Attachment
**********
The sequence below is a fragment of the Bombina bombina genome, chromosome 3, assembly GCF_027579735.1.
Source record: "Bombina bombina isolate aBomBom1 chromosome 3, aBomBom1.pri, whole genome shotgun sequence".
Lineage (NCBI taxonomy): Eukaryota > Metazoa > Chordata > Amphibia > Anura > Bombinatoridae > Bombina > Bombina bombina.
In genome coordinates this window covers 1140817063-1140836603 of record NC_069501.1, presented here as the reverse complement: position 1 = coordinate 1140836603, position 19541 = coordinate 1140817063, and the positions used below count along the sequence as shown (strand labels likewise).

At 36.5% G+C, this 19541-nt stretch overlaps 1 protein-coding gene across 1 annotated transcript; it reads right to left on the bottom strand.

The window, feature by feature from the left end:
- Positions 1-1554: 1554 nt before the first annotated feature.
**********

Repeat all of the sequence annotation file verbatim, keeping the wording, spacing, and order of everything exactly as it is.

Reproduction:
The sequence below is a fragment of the Bombina bombina genome, chromosome 3, assembly GCF_027579735.1.
Source record: "Bombina bombina isolate aBomBom1 chromosome 3, aBomBom1.pri, whole genome shotgun sequence".
Lineage (NCBI taxonomy): Eukaryota > Metazoa > Chordata > Amphibia > Anura > Bombinatoridae > Bombina > Bombina bombina.
In genome coordinates this window covers 1140817063-1140836603 of record NC_069501.1, presented here as the reverse complement: position 1 = coordinate 1140836603, position 19541 = coordinate 1140817063, and the positions used below count along the sequence as shown (strand labels likewise).

At 36.5% G+C, this 19541-nt stretch overlaps 1 protein-coding gene across 1 annotated transcript; it reads right to left on the bottom strand.

The window, feature by feature from the left end:
- Positions 1-1554: 1554 nt before the first annotated feature.